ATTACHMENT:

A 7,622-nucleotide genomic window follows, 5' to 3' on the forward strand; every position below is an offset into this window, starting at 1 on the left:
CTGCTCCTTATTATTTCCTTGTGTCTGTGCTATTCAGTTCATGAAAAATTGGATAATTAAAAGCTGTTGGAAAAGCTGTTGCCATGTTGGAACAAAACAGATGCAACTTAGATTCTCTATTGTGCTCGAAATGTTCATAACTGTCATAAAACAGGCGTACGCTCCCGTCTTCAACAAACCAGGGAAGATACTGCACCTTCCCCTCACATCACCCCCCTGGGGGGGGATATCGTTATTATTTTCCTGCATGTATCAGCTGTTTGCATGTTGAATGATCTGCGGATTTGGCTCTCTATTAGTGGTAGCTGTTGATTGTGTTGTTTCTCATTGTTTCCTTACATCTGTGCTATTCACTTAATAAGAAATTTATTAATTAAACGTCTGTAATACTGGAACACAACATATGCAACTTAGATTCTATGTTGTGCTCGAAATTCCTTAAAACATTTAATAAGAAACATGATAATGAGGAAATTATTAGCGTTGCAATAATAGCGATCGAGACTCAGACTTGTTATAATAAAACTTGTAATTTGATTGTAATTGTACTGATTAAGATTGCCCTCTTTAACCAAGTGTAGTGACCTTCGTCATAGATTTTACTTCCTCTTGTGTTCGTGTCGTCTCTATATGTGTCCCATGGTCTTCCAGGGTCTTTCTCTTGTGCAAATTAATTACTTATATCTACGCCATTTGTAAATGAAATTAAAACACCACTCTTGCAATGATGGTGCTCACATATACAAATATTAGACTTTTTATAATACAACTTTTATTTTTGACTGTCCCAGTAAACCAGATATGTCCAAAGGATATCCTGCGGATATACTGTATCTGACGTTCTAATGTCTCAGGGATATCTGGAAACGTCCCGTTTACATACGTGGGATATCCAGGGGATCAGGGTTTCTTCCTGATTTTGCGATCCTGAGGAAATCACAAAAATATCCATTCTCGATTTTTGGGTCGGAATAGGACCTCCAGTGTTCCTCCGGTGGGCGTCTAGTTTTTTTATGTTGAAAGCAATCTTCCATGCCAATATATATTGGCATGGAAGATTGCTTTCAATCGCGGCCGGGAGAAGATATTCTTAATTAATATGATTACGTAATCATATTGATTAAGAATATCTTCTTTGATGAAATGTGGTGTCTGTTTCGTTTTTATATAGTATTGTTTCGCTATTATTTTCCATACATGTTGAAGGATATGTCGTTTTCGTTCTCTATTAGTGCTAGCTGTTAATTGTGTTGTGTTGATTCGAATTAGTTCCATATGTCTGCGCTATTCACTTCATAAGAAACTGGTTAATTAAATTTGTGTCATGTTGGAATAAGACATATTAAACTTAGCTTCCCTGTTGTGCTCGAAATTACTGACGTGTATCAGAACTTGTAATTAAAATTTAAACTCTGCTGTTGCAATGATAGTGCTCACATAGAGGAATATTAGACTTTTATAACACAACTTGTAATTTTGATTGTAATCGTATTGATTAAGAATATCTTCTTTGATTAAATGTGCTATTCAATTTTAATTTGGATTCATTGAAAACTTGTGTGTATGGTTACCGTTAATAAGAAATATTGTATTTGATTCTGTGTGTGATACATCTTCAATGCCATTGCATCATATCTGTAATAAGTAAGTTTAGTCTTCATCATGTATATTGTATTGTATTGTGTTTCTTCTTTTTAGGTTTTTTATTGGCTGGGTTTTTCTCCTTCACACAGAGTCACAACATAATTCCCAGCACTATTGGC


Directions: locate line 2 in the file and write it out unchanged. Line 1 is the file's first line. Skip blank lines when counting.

CTGCTCCTTATTATTTCCTTGTGTCTGTGCTATTCAGTTCATGAAAAATTGGATAATTAAAAGCTGTTGGAAAAGCTGTTGCCATGTTGGAACAAAACAGATGCAACTTAGATTCTCTATTGTGCTCGAAATGTTCATAACTGTCATAAAACAGGCGTACGCTCCCGTCTTCAACAAACCAGGGAAGATACTGCACCTTCCCCTCACATCACCCCCCTGGGGGGGGATATCGTTATTATTTTCCTGCATGTATCAGCTGTTTGCATGTTGAATGATCTGCGGATTTGGCTCTCTATTAGTGGTAGCTGTTGATTGTGTTGTTTCTCATTGTTTCCTTACATCTGTGCTATTCACTTAATAAGAAATTTATTAATTAAACGTCTGTAATACTGGAACACAACATATGCAACTTAGATTCTATGTTGTGCTCGAAATTCCTTAAAACATTTAATAAGAAACATGATAATGAGGAAATTATTAGCGTTGCAATAATAGCGATCGAGACTCAGACTTGTTATAATAAAACTTGTAATTTGATTGTAATTGTACTGATTAAGATTGCCCTCTTTAACCAAGTGTAGTGACCTTCGTCATAGATTTTACTTCCTCTTGTGTTCGTGTCGTCTCTATATGTGTCCCATGGTCTTCCAGGGTCTTTCTCTTGTGCAAATTAATTACTTATATCTACGCCATTTGTAAATGAAATTAAAACACCACTCTTGCAATGATGGTGCTCACATATACAAATATTAGACTTTTTATAATACAACTTTTATTTTTGACTGTCCCAGTAAACCAGATATGTCCAAAGGATATCCTGCGGATATACTGTATCTGACGTTCTAATGTCTCAGGGATATCTGGAAACGTCCCGTTTACATACGTGGGATATCCAGGGGATCAGGGTTTCTTCCTGATTTTGCGATCCTGAGGAAATCACAAAAATATCCATTCTCGATTTTTGGGTCGGAATAGGACCTCCAGTGTTCCTCCGGTGGGCGTCTAGTTTTTTTATGTTGAAAGCAATCTTCCATGCCAATATATATTGGCATGGAAGATTGCTTTCAATCGCGGCCGGGAGAAGATATTCTTAATTAATATGATTACGTAATCATATTGATTAAGAATATCTTCTTTGATGAAATGTGGTGTCTGTTTCGTTTTTATATAGTATTGTTTCGCTATTATTTTCCATACATGTTGAAGGATATGTCGTTTTCGTTCTCTATTAGTGCTAGCTGTTAATTGTGTTGTGTTGATTCGAATTAGTTCCATATGTCTGCGCTATTCACTTCATAAGAAACTGGTTAATTAAATTTGTGTCATGTTGGAATAAGACATATTAAACTTAGCTTCCCTGTTGTGCTCGAAATTACTGACGTGTATCAGAACTTGTAATTAAAATTTAAACTCTGCTGTTGCAATGATAGTGCTCACATAGAGGAATATTAGACTTTTATAACACAACTTGTAATTTTGATTGTAATCGTATTGATTAAGAATATCTTCTTTGATTAAATGTGCTATTCAATTTTAATTTGGATTCATTGAAAACTTGTGTGTATGGTTACCGTTAATAAGAAATATTGTATTTGATTCTGTGTGTGATACATCTTCAATGCCATTGCATCATATCTGTAATAAGTAAGTTTAGTCTTCATCATGTATATTGTATTGTATTGTGTTTCTTCTTTTTAGGTTTTTTATTGGCTGGGTTTTTCTCCTTCACACAGAGTCACAACATAATTCCCAGCACTATTGGC